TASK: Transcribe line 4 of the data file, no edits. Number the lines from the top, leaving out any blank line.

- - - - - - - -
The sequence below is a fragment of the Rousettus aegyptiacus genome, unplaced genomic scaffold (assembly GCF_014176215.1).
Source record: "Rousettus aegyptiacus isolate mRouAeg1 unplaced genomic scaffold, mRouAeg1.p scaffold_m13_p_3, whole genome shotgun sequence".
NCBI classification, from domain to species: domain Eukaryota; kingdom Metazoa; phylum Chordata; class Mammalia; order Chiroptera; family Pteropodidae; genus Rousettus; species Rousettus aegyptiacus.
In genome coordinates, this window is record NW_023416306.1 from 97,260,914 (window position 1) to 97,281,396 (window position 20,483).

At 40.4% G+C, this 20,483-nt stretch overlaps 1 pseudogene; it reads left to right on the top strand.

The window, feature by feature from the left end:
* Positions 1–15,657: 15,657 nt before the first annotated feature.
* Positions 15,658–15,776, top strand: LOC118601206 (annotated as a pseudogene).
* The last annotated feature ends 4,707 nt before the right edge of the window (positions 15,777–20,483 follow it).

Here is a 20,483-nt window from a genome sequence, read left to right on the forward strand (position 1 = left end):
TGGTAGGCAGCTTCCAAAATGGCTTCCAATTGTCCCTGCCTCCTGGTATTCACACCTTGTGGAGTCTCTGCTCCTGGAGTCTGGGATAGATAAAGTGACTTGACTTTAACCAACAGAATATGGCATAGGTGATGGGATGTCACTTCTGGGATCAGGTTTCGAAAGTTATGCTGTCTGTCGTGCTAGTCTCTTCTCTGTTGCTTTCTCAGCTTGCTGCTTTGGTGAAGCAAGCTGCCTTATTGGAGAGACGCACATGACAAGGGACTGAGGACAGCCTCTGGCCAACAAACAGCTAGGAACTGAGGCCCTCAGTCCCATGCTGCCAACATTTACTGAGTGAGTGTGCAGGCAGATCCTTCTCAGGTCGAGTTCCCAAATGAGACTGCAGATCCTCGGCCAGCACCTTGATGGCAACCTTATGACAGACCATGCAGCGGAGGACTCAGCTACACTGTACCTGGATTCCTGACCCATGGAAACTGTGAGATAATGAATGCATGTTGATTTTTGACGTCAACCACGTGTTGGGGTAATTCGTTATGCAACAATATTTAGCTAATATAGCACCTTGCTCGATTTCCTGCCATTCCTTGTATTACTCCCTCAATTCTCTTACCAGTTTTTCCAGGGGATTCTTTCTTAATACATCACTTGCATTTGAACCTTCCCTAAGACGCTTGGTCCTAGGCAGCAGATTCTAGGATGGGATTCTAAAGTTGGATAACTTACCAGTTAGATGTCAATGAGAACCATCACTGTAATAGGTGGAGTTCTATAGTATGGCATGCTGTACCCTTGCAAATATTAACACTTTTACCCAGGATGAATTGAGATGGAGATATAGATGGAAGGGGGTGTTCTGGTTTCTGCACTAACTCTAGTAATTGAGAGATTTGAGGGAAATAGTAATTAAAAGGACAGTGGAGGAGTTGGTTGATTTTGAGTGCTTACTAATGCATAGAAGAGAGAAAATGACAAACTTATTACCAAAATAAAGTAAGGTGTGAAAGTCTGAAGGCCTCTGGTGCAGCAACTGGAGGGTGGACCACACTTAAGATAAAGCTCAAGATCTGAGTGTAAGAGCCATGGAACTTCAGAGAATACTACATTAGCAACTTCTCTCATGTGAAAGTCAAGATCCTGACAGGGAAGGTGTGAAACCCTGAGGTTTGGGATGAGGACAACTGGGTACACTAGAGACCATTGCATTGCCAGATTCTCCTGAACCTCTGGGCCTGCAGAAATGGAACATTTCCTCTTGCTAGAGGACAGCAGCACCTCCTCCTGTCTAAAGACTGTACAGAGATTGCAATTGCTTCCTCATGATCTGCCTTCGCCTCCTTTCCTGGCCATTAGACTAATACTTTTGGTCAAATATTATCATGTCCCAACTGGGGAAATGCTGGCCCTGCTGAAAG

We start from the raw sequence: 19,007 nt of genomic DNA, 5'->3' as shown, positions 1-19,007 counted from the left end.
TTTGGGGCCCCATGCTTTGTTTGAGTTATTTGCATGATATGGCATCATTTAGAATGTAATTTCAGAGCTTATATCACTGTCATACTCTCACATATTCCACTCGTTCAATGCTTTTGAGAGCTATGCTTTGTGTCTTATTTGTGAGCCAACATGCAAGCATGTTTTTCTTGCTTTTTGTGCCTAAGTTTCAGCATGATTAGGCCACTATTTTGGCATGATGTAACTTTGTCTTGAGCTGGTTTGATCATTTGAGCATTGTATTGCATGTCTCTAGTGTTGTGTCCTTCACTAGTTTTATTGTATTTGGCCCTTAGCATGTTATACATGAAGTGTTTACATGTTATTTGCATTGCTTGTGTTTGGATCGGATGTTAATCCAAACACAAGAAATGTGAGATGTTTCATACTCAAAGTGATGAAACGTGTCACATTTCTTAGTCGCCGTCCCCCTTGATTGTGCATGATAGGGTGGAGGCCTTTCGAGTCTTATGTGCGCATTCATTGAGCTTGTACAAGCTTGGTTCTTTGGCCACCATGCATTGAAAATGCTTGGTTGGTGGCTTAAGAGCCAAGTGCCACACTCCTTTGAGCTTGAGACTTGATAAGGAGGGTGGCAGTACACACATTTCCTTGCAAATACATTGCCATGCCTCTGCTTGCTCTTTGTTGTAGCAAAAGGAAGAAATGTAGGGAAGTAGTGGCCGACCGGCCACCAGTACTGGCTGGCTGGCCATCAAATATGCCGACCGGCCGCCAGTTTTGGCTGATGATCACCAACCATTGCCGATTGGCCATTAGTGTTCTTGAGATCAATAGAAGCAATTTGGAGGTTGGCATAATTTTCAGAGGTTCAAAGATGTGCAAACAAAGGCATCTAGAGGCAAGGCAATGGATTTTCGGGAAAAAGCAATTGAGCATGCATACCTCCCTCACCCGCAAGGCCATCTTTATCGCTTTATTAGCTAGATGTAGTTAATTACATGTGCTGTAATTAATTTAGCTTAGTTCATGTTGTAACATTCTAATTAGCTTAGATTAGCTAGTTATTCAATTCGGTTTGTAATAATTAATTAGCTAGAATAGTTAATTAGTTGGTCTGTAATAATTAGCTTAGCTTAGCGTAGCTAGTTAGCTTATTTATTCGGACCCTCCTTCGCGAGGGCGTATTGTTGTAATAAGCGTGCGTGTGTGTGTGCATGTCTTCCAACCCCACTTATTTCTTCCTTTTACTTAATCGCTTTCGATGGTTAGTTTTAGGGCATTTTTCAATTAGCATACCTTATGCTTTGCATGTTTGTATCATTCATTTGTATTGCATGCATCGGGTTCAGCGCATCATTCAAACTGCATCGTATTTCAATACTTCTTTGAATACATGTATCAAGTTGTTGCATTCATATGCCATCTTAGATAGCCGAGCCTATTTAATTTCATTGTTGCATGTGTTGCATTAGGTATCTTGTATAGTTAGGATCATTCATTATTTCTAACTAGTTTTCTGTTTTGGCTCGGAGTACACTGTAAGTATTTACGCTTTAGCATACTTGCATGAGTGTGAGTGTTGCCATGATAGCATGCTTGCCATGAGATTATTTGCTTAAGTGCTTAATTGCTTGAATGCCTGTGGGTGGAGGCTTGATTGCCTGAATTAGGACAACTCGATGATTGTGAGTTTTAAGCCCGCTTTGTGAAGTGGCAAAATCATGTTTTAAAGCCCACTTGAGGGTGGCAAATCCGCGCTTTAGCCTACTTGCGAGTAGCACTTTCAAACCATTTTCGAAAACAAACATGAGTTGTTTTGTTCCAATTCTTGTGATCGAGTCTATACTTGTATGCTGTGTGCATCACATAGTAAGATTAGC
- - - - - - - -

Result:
In genome coordinates, this window is record NW_023416306.1 from 97,260,914 (window position 1) to 97,281,396 (window position 20,483).